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When likable radio voice and perpetually busy entrepreneur Chris Alexander-Manley signed off for the last time from his weekly radio show, Gay Orlando Talk (aka The Homo Happy Hour) on Feb. 29, he capped off a 15-year run that handily mirrored the ups and downs of the Orlando GLBT community: the coping years of HIV/AIDS, the election of gay commissioner Patty Sheehan, the enactment of Chapter 57, the birth of Amendment 2. But come February it was time to let go.

“As throughout my life – I’m 50 this year, I turned 50 in September – every 10 years I do a midlife refocus,” says Alexander-Manley. “I don’t think I’d be happy getting that 30-year watch.”

Alexander-Manley and his partner, Tommy Manley, decided to unload the queer staple that aired Friday afternoons on WPRK (91.5 FM) – along with their five-year-old Gay Orlando Film Festival – in favor of the cooler pastures of Aspen Gay Ski Week and spending more time with their rescued dogs. Plus, they still have their ever-growing Gay Days to contend with.

For the past four months, the media efforts they left behind have been struggling to find a direction. Micheal Vance, executive director of the Gay, Lesbian and Bisexual Community Center, has stepped in to fill Alexander-Manley’s radio shoes, launching his first show on March 7. Vance says the show now features a more political focus.

The future of the Gay Orlando Film Festival remains up in the air. Its October dates are still locked in at the Enzian Theater; however, with little or no planning in the works, it could fall flat. All of which raises a question: In these heady days of queers on TV and seemingly everywhere else, are outlets like the radio show and film festival still relevant?

According to Alexander-Manley, as long as there are gays still in closets, they certainly are.

Gay Orlando Talk’s genesis was a combined effort between the Manleys and fellow gay activists Judy Shaw and Kim Johnson. They hastily threw together a short-lived show called Out Loud for an AM station in Ocoee in 1992 after the success of their efforts to organize a local convention for a gay and lesbian parenting group. The Manleys opted out a few months later to launch their own effort on WPRK, the cheekily named Family Values, a title they came up with in the car on the way to their first station meeting.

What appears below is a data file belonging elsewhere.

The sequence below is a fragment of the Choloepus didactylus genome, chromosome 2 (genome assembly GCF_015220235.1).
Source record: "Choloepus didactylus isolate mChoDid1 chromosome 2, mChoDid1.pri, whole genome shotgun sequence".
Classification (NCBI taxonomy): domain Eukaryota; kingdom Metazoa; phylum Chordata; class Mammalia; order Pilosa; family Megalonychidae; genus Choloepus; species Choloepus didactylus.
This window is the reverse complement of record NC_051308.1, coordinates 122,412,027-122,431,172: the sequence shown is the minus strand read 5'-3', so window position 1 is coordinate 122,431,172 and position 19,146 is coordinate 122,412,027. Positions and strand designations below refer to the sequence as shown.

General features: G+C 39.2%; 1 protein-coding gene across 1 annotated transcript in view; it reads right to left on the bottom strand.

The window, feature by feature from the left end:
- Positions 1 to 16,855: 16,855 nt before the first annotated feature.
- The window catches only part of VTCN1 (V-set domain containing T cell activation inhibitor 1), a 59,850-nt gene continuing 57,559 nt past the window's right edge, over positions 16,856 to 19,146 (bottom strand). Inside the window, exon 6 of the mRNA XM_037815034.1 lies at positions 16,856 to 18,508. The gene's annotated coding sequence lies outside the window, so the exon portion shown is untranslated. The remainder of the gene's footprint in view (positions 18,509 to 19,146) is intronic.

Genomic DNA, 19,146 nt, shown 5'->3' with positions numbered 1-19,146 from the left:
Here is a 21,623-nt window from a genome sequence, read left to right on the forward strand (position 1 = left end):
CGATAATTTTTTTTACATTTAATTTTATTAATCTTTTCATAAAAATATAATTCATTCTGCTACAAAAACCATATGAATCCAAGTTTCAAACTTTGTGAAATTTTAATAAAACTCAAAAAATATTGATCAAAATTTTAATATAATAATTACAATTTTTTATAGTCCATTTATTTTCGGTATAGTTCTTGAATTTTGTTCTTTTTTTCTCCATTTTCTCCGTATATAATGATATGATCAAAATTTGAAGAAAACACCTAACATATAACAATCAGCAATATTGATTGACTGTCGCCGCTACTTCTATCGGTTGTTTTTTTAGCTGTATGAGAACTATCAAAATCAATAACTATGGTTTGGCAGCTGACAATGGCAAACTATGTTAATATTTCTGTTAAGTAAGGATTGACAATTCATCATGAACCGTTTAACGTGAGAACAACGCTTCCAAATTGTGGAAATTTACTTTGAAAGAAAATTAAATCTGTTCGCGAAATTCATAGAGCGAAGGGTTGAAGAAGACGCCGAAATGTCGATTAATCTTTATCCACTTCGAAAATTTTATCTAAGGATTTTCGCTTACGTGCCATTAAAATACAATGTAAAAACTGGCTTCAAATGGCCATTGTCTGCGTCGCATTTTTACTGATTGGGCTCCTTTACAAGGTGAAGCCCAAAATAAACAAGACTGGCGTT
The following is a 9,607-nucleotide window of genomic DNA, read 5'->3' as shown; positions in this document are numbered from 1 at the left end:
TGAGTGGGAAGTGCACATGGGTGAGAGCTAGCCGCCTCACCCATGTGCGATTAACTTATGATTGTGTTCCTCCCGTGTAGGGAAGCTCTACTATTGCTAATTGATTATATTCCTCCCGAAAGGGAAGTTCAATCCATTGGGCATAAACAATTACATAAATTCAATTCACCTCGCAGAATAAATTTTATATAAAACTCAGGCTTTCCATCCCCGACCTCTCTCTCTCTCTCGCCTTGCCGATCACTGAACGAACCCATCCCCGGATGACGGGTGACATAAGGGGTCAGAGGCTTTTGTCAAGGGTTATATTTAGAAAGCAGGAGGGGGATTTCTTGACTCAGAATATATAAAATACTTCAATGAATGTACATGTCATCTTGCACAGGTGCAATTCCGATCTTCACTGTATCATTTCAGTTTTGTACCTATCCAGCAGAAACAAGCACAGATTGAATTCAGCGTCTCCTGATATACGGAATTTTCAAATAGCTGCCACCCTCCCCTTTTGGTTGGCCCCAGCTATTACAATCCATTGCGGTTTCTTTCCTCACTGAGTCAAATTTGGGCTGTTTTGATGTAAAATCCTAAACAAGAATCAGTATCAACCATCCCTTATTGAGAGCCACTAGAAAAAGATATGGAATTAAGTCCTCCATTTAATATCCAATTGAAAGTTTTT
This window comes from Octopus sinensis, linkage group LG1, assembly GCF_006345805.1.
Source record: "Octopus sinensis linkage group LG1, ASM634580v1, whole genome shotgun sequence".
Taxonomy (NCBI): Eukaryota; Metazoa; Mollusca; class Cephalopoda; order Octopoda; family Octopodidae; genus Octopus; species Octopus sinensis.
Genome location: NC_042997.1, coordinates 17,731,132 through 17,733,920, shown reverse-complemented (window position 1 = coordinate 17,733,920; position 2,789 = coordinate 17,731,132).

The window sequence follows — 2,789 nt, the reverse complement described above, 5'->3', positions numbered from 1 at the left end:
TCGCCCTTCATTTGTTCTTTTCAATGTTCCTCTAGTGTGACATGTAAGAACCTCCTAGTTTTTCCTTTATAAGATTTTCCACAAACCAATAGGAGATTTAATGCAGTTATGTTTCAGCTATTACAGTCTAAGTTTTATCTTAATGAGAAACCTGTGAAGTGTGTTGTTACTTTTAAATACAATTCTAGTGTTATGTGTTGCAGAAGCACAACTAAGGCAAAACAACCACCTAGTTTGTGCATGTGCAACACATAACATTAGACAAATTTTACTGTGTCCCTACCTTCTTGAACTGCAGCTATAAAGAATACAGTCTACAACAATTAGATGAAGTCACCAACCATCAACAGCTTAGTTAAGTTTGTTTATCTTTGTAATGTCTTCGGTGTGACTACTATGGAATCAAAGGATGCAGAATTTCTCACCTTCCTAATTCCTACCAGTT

“At that time I thought it was so important,” says Alexander-Manley. “There had just not been a lot of visibility through media outlets for our community. On the airwaves, it’s kind of like the Internet now. You can be anywhere in your car listening to it.”

Manley changed the name to Gay Orlando Talk five years later, citing some confusion engendered by the former title. Some people, he says, thought it was a religious show and stayed away.

Over the years, Alexander-Manley stood by his premise of trying to entertain, educate and motivate his listeners, typically focusing on nonprofit outreach groups – gay and straight – with whom listeners could volunteer. He booked national and local guests, largely steering clear of controversy.

“For me, when I was coming out, I just didn’t realize that I could be exactly who I am and be gay,” he says. “I guess that’s what I always tried to do with the guests of the show.”

One man, he says, even divorced his wife and came out because of the show.

But with Alexander-Manley now divorced from the show, Vance is hoping to take it in a slightly different direction: Listeners will get “a little more political advocacy, just because that’s one of my passions,” he says. “And we’re putting some music in it as well.”

Vance’s job at the Center gives him a unique vantage point as to what he thinks the community needs.

“I think being here every day gives me the ability to see what people are coming in and asking for. People are coming in asking, ‘What is HIV?,’ something that’s been around so long and affected our community so much. People don’t know what it is,” he says.

“Things like that, getting that information back out there, things that people should already know … the younger generation just kind of has a blasé attitude towards it.”

As for the Gay Orlando Film Festival, local producer Margaret Nolan has been name-checked as a likely successor, but is cautious about its potential this year.

“The first time around it may be filler,
festival-light,” she says, suggesting that they could just keep the same format as previous years initially.

She hopes, however, to turn the relatively low-key event into something that deserves the “festival” designation, meaning multi-venue parties, talkback sessions with actors and directors and a lot of volunteer involvement.

“I know what it’s going to take, and I know how to do it,” she says.

Both ventures may take time to find their footing, but according to Alexander-Manley, that doesn’t lessen their necessity.

“It’s funny listening to people say, ‘I don’t think it’s needed anymore,’” he says. “Now that they’re totally out, they just don’t see; they think everybody else is out now.

“They don’t realize that there’s that 18-year-old or the 48-year-old, that there will always be that need.”

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